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J Bacteriol. 1995 Jul;177(14):4105-12.

The ftsH gene of Bacillus subtilis is transiently induced after osmotic and temperature upshift.

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Institute of Genetics, University of Bayreuth, Germany.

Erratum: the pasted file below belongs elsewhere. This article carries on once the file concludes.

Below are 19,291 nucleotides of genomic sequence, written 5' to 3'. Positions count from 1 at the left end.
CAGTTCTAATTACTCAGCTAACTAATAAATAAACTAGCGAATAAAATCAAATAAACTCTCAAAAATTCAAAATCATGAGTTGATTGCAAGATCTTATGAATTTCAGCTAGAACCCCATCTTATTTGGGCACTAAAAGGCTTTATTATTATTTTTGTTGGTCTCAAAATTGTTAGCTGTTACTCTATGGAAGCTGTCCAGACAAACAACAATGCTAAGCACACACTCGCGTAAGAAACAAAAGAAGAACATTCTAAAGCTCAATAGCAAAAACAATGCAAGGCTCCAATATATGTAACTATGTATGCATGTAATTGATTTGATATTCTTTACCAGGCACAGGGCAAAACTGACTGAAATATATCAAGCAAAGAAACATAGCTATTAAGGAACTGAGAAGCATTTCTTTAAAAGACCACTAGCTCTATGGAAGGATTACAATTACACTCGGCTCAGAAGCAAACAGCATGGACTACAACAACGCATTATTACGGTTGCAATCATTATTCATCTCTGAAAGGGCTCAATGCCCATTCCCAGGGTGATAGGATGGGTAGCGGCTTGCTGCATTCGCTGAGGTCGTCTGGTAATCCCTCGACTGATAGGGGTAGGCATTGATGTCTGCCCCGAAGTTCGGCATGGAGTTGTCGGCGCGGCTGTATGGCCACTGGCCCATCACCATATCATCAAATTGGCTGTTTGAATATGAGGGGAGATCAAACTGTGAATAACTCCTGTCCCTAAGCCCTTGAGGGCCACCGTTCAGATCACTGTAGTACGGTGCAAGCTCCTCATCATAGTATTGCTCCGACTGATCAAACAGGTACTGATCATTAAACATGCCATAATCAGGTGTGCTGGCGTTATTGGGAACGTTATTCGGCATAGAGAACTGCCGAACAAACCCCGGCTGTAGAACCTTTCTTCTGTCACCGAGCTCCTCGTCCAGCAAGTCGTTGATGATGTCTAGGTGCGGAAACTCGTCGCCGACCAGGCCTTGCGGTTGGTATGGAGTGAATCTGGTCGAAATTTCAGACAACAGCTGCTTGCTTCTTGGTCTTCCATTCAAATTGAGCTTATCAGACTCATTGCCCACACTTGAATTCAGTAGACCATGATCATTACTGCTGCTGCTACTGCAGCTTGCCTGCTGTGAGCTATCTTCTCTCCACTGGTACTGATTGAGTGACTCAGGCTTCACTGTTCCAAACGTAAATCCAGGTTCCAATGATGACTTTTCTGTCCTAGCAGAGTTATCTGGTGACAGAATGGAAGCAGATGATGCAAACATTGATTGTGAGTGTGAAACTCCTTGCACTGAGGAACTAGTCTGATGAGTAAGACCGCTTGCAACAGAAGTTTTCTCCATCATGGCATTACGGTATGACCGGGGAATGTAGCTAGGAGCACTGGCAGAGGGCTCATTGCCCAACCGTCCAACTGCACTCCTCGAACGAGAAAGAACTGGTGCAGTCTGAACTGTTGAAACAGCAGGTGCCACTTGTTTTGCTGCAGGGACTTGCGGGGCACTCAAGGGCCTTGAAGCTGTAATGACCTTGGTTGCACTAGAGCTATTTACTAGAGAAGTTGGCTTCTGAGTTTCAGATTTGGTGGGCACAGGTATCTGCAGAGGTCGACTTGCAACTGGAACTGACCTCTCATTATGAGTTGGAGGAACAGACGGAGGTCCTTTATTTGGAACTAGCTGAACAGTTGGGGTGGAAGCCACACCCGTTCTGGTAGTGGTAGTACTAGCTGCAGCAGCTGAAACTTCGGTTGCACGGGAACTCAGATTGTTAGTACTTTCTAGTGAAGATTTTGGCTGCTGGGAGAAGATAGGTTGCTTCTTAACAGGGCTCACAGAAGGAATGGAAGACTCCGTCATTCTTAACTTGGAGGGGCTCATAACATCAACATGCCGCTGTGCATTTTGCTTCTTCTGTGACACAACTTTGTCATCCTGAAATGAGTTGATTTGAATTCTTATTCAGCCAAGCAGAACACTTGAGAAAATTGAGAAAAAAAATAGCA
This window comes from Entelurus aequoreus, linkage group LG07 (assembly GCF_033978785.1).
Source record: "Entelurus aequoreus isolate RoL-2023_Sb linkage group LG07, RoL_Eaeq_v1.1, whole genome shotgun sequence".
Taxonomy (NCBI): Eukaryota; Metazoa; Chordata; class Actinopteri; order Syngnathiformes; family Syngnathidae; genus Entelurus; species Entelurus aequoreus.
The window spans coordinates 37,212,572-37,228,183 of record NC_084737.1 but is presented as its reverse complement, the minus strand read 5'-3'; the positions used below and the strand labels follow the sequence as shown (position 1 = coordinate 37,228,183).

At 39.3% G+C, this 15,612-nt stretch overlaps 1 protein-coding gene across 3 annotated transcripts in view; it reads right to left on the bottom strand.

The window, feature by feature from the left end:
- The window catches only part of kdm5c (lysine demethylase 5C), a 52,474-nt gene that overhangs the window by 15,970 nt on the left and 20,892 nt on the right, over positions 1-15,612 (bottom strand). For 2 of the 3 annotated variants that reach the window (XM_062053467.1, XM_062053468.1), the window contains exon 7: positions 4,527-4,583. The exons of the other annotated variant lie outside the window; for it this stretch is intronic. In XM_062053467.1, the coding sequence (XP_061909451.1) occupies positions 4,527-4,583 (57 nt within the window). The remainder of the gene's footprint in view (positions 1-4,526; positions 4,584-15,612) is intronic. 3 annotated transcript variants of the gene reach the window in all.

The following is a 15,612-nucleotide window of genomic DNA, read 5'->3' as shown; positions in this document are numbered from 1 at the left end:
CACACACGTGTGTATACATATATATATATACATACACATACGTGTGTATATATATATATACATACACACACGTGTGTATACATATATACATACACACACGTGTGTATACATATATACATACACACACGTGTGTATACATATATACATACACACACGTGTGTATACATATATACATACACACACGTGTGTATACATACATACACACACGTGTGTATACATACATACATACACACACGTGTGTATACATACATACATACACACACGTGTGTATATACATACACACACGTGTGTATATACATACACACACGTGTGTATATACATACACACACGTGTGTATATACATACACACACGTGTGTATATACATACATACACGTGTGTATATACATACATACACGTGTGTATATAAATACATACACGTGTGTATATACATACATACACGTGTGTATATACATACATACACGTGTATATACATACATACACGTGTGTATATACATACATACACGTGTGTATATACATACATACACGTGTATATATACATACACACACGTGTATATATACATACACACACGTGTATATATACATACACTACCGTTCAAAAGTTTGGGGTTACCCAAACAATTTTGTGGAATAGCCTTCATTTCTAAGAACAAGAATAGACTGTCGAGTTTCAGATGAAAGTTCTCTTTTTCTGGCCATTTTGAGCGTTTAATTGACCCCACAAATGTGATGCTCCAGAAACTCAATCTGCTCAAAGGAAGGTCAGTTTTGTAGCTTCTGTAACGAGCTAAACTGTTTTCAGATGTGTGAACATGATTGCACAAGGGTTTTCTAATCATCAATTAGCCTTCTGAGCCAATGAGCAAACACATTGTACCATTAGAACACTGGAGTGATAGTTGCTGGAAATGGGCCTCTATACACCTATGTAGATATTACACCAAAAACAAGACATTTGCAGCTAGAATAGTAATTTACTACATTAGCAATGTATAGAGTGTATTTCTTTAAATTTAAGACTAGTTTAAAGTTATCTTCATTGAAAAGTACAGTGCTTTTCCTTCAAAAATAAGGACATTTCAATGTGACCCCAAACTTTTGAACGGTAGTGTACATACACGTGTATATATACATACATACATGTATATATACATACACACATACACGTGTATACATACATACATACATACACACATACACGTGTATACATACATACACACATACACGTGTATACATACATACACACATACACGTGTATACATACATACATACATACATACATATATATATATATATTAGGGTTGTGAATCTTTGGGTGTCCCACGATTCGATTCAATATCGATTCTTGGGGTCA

The ftsH gene of Bacillus subtilis has been identified as a salt-sensitive insertion mutation in strain UG1. Here, we show that UG1 has an insertion near the 3' end of ftsH. The salt sensitivity of this mutant was caused by reduction of ftsH mRNA levels by the synthesis of an artificial antisense RNA originating at a promoter located within the insertion and reading backwards into the ftsH gene. The salt-sensitive phenotype could be overcome by deleting the promoter from which the antisense RNA was transcribed. A physiological analysis of the isogenic wild-type strain in minimal medium revealed unimpaired growth at up to 1 M NaCl, and growth above 1.2 M NaCl was observed only after addition of the osmoprotectant proline or glycine betaine. In contrast, growth of strain UG1 was reduced at a salt concentration above 0.2 M, which could be rescued by the two compatible solutes already mentioned and also by trehalose. Primer extension revealed one potential transcription start site downstream of a putative vegetative promoter, which was activated after osmotic or temperature upshift. Northern (RNA blot) experiments led to the detection of a 2.1-kb transcript, suggesting that ftsH is monocistronic. A transcriptional fusion between ftsH and the gus reporter gene exhibited a twofold increase in beta-glucuronidase activity after osmotic upshift. To further confirm the need for an enhanced level of FtsH protein after osmotic upshift, the promoter was replaced by the sucrose-inducible promoter PsacB. Whereas this mutant strain could grow in the absence of inducer in LB medium, it stopped growth immediately after addition of 1.1 M NaCl. We conclude that an increased amount of FtsH protein is essential for B. subtilis to cope with an increase in osmolarity or temperature.

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